Blakey also rejected this argument, ruling that at this stage in the proceedings, Motorola does not have to prove its case but instead must prove the plausibility that Hytera may have imported the infringing products into the U.S., which Blakey determined Motorola had done.

“… this court cannot, at the pleadings stage, determine whether Hytera Corporation serves as a ‘shipper’ rather than an ‘importer,’ as a matter of law,” Blakey wrote. Blakey ruled similarly on the induced infringement claim.

“We believe Hytera continues to infringe Motorola Solutions’ patents, including with its new i-Series products, in an attempt to illegally profit from our intellectual property,” Motorola General Counsel Mark Hacker said in a statement. “Due to our successful litigation to date, Hytera removed three critical features covered by our patents. With these proprietary technologies removed, we believe the i-Series is already a vastly inferior product that is unable to meet customers’ business and mission-critical needs. We look forward to building on our success in holding Hytera accountable for its additional infringement with this case.”

The case is one of two lawsuits that Motorola brought against Hytera in March 2017. The other case, focused on theft of trade secrets and copyright infringement, is scheduled for trial in early November.

The patent infringement case was stayed pending the outcome of a similar patent infringement case Motorola also filed with the U.S. International Trade Commission (ITC) in 2017. Last year, the ITC determined that Hytera had infringed three Motorola patents. Those three patents are among the seven patents involved in the Illinois case.

Following the ITC’s decision in November, Hytera said that it was ceasing sales of its existing products and introduced the i-Series products, which the ITC determined do not infringe the three Motorola patents involved in that case. Motorola contends that the i-Series products infringe four patents involved in the Illinois patent infringement case.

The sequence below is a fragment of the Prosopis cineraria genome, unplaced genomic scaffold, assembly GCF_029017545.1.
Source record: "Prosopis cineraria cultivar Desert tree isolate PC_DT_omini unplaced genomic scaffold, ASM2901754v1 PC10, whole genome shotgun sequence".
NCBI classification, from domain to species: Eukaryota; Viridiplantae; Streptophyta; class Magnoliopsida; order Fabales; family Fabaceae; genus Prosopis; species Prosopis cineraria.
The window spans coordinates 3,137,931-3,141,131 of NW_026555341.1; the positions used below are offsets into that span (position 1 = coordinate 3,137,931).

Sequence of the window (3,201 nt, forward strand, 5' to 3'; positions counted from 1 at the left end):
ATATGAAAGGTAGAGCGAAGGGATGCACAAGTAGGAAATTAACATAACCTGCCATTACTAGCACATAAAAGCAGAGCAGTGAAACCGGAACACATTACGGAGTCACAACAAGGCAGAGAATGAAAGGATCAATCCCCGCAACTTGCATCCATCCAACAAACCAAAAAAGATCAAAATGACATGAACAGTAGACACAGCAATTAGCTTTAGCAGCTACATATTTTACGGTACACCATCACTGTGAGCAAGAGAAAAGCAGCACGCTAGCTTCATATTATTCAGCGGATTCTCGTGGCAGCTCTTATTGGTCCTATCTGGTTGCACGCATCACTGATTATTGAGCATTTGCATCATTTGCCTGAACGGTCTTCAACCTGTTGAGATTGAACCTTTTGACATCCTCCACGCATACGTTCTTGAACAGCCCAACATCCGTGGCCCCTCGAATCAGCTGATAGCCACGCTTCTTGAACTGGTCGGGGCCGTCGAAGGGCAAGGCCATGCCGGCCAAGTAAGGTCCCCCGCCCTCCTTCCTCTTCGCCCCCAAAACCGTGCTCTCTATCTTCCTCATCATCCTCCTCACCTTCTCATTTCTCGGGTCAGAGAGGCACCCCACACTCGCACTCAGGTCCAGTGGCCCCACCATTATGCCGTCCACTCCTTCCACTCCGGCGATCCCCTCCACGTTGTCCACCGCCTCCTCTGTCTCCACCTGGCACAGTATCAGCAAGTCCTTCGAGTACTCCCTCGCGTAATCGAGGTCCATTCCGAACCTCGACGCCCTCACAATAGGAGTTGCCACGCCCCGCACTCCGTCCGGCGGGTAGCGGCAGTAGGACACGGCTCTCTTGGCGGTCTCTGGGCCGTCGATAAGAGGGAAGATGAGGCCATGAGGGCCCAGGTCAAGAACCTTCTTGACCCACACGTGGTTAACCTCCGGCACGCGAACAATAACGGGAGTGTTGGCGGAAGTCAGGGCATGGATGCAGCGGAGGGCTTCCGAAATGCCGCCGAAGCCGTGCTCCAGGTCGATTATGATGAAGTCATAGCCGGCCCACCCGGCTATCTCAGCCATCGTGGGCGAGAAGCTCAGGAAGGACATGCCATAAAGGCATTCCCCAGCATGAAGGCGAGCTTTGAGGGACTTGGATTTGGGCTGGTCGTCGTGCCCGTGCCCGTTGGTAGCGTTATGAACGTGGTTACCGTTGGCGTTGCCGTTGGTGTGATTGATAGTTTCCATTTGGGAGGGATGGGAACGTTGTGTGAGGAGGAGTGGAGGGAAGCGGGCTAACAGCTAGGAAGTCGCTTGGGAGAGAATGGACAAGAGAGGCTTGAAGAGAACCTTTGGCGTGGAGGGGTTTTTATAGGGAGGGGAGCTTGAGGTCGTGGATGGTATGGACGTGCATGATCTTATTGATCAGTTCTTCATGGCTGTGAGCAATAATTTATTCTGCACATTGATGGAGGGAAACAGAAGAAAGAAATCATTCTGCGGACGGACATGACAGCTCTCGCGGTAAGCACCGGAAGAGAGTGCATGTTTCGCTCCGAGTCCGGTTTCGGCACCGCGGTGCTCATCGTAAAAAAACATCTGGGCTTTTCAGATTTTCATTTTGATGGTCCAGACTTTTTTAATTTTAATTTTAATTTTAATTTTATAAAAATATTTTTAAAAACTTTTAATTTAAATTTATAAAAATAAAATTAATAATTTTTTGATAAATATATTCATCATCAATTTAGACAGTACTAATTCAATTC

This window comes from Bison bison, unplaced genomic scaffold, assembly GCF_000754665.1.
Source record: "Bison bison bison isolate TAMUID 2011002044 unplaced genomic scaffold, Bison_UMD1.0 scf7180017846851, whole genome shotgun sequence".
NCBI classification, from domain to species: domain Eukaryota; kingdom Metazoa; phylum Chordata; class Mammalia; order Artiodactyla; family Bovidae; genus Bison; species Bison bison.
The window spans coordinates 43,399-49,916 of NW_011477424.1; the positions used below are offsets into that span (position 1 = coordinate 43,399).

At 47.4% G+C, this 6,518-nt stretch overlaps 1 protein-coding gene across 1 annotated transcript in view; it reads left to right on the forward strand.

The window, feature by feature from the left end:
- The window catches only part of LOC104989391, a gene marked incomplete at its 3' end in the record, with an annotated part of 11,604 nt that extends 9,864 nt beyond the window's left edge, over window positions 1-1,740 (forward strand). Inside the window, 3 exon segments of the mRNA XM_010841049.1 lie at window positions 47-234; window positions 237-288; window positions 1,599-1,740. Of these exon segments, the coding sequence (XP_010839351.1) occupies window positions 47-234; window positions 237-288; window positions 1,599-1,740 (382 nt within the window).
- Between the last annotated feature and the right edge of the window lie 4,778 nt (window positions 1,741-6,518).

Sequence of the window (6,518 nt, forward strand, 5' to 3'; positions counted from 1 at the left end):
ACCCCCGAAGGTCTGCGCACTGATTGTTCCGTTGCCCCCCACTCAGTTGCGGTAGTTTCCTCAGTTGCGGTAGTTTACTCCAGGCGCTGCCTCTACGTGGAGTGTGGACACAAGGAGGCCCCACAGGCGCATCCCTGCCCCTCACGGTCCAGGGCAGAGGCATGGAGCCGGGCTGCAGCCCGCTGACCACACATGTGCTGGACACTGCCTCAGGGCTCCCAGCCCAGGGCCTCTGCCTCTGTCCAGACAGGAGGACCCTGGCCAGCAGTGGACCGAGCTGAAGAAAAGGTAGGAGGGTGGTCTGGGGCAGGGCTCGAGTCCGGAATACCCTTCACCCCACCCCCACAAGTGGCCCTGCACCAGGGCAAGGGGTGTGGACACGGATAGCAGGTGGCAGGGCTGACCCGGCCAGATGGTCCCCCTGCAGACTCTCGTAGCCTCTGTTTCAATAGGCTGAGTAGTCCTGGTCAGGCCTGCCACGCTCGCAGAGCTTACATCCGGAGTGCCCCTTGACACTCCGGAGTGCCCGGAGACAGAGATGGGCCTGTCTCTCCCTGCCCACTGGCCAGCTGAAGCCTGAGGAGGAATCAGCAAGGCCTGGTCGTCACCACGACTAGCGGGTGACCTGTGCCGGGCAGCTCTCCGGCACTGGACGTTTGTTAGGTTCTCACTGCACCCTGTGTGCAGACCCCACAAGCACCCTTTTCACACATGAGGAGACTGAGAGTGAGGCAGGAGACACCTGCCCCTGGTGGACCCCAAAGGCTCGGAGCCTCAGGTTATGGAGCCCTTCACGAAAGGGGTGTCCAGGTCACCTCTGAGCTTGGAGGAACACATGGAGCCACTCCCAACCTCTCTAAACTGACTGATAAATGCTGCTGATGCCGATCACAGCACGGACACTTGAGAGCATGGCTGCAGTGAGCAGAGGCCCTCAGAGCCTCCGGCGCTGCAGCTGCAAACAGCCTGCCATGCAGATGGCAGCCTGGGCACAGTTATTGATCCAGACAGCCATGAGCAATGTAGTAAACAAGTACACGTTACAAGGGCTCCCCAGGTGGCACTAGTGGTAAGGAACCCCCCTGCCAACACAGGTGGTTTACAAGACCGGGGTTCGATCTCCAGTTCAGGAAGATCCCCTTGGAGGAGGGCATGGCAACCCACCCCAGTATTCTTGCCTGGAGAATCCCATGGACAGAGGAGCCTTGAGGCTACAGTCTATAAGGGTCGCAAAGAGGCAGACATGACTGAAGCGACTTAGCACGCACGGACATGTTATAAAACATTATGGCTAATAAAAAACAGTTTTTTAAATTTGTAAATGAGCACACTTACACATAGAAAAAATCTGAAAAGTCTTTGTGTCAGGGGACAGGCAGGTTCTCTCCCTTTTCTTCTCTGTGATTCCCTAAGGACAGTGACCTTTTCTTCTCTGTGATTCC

"Hytera denies the claims asserted by Motorola Solutions and is vigorously defending the case," a Hytera spokesperson said. "The court completely rejected Motorola Solutions’ request for a schedule that would allow only minimal discovery. Contrary to MSI’s continued misinformation campaign, Hytera’s i-Series products do not infringe Motorola Solutions’ patents.

Contrary to MSI’s continued misinformation campaign, Hytera’s i-Series products do not infringe Motorola Solutions’ patents," the spokesperson added. "The i-Series incorporates many new features that Motorola does not have available for its products, such as full duplex calling, single frequency repeater and optimized PTT. Motorola’s misinformation campaign seeks to try and maintain its monopoly in the marketplace by litigious means. Hytera will vigorously defend itself from this anti-competitive behavior and take appropriate legal action when necessary, including pursuing a patent infringement claim against Motorola regarding adaptive audio."

While a trial has not been scheduled in the Illinois patent infringement case yet, discovery in the case is set to conclude May 18, 2020.